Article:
(I – Eye) am fascinated by words that sound alike, are spelled differently and have very different meanings. These words are called homophones. When speaking, or barking as we sled dogs do, people and other dogs understand what we mean by context, that is considering the word along with the words used around it. When writing, which we sled dogs (except for me) don’t do so much, it’s the spelling of the word that gives meaning.
Here’s a rhyme that uses two words, weather and whether, that sound alike but have different meanings. “Whether the weather be cold or whether the weather be hot. Whether the weather be fine or whether the weather be not. Whatever the weather we’ll weather the weather, whether we like it or not.”
Here’s the sled dog version of another rhyme that uses the words where and tail. What would happen if ware or wear were substituted for where or tale was used instead of tail? “Oh where, oh where has my sled dog gone? “Oh where, oh where can he be? His ears stand tall and his tail is long, oh where, oh where can he be?”
Homophones can make writing very tricky. Is it whether or is it weather? Is it where, ware or is it wear? Is it tail or is it tale? Going back to the first paragraph, is it I or is it eye? Using the wrong spelling of the homophones turns the story into gibberish.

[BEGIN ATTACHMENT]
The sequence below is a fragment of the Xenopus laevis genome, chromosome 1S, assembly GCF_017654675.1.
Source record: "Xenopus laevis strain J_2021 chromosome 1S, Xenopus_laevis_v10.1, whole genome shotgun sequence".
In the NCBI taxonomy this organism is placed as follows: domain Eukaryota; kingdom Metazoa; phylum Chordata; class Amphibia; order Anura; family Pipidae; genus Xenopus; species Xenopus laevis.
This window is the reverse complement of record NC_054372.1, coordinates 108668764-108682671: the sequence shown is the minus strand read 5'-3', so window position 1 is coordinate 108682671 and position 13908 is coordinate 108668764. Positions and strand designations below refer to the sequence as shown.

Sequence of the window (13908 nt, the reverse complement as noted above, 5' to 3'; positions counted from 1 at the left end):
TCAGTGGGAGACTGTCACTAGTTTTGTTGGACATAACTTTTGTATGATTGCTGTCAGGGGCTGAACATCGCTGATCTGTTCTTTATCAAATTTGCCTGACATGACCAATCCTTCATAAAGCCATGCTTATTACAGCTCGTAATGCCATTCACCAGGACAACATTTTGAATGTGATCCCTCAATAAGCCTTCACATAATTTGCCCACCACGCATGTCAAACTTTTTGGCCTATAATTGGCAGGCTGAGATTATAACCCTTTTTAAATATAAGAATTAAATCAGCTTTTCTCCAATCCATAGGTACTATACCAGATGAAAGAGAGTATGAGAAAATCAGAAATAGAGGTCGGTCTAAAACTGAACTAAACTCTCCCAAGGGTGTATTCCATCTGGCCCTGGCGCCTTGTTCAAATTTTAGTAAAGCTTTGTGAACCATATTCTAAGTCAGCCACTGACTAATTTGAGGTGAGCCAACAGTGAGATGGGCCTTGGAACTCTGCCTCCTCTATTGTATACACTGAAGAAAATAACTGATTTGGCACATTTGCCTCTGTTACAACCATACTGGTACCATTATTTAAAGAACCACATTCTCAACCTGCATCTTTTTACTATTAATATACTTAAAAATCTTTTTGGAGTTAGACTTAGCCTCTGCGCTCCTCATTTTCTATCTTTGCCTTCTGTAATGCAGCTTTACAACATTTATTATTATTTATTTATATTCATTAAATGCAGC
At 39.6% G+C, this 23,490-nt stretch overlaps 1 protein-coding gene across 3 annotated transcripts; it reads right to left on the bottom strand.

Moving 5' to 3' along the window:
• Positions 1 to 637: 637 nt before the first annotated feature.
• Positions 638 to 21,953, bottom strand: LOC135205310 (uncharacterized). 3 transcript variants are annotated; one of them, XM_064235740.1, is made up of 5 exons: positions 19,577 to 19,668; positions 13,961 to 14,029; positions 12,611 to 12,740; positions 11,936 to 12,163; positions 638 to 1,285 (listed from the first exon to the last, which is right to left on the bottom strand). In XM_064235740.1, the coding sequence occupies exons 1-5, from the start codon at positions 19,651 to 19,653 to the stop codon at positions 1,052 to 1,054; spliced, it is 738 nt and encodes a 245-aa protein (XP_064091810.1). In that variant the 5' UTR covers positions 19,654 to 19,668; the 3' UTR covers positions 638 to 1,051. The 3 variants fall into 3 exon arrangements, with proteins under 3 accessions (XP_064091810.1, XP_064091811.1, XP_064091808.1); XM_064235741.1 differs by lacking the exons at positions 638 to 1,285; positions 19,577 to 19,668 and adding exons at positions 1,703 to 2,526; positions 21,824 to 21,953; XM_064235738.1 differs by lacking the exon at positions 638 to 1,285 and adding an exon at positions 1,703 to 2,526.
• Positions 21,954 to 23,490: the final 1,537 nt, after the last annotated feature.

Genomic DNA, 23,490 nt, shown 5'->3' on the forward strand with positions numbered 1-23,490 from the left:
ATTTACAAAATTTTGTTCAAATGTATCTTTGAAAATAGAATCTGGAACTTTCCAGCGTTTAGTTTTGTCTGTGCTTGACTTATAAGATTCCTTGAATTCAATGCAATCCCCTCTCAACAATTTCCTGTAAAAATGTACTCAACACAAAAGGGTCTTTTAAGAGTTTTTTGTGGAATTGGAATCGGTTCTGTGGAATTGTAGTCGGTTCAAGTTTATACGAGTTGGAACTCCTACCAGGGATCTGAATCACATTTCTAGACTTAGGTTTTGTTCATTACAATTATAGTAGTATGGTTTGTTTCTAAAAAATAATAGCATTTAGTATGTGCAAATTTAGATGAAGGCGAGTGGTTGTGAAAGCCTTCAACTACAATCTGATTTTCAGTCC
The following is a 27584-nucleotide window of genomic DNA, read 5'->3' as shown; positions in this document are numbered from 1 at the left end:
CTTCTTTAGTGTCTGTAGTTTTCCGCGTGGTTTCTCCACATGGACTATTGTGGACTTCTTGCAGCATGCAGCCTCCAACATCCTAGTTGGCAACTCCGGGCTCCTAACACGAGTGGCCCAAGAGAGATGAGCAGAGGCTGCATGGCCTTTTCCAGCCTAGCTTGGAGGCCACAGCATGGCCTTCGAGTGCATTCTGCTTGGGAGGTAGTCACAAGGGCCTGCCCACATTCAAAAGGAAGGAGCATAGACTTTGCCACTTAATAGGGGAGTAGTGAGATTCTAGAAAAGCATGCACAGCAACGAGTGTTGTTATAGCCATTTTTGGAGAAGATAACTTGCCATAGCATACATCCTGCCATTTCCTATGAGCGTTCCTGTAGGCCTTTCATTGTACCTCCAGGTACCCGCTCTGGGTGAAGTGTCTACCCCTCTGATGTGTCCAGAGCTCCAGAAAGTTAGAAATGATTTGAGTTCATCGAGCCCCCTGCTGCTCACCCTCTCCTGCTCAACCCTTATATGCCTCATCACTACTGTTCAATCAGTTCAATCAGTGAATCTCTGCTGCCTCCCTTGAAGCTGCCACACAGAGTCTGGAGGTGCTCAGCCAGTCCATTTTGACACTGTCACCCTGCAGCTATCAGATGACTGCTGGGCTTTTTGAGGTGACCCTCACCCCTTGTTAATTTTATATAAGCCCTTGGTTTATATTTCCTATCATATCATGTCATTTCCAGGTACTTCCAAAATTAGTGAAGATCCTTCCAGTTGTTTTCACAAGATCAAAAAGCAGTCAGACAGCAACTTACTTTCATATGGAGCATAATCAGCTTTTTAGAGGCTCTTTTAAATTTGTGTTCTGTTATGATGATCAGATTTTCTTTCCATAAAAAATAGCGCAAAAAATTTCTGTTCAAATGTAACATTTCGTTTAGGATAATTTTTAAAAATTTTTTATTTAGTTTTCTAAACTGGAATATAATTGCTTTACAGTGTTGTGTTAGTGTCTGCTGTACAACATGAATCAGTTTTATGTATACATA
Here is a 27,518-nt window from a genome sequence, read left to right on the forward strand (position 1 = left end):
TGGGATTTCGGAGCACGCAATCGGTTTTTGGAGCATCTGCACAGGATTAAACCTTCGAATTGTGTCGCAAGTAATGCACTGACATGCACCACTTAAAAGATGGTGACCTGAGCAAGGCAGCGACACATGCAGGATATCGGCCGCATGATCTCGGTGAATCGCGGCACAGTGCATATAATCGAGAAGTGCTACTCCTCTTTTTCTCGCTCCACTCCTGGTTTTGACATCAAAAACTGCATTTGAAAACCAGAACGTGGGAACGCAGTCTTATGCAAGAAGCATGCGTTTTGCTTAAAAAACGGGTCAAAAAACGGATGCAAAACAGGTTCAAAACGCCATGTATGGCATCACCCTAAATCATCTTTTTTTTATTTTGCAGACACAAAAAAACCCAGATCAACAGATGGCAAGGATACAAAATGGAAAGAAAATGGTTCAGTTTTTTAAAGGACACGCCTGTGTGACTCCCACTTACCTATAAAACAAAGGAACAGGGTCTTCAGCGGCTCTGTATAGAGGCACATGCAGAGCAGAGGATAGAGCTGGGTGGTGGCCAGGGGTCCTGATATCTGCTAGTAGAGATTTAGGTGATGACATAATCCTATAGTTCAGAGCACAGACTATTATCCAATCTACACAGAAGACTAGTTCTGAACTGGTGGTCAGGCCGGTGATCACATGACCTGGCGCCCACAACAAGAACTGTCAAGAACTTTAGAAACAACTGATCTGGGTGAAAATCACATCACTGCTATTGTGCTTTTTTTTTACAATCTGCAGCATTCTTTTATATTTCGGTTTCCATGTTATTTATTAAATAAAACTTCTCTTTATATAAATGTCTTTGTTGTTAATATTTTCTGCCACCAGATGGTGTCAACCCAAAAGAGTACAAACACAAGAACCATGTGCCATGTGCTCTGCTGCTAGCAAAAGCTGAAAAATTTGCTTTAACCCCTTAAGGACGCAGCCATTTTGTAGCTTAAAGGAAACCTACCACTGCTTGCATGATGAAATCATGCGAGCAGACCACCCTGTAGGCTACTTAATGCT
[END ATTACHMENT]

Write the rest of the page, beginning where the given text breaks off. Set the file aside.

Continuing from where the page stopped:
Here’s a story using several homophones. Can you select the correct word? Do your best to decide which spelling of the homophone is correct. After you’ve given it your best shot, click here for the answers to Sanka’s Sounds Alike #1.
During the Iditarod, sled dogs are quite happy to (see – sea) the Bering (See – Sea). Unalakleet is the first village on the Gold Coast. It marks mile 700 of the trail. By the time the dogs reach Unalakleet, with their (tails – tales) standing tall, there are many (tails – tales) to tell. Some stories might be about the (whether – weather), some stories might be about the trail and some stories might be about the wind and how it (blew – blue) along the Yukon River. Sometimes the sky is very (blew – blue) but the mushers and dogs can’t see the sky because of ground blizzards. This happens when strong winds blow previously fallen snow while it’s not really snowing. In this situation, the mushers can’t (see – sea) the trail so they depend on the (nose – knows) of the lead dog or dogs. The (knows – nose) (nose – knows) (where – ware – wear) the trail is.
Have fun with these words and maybe you’d like to try writing a story of your own using homophones from this story or other homophones. There are many other sounds alike words so stay tuned for other Sounds Alike Challenges.
Born to Run,
K9 Journalist for Iditarod
*Lesson Plan to be added soon.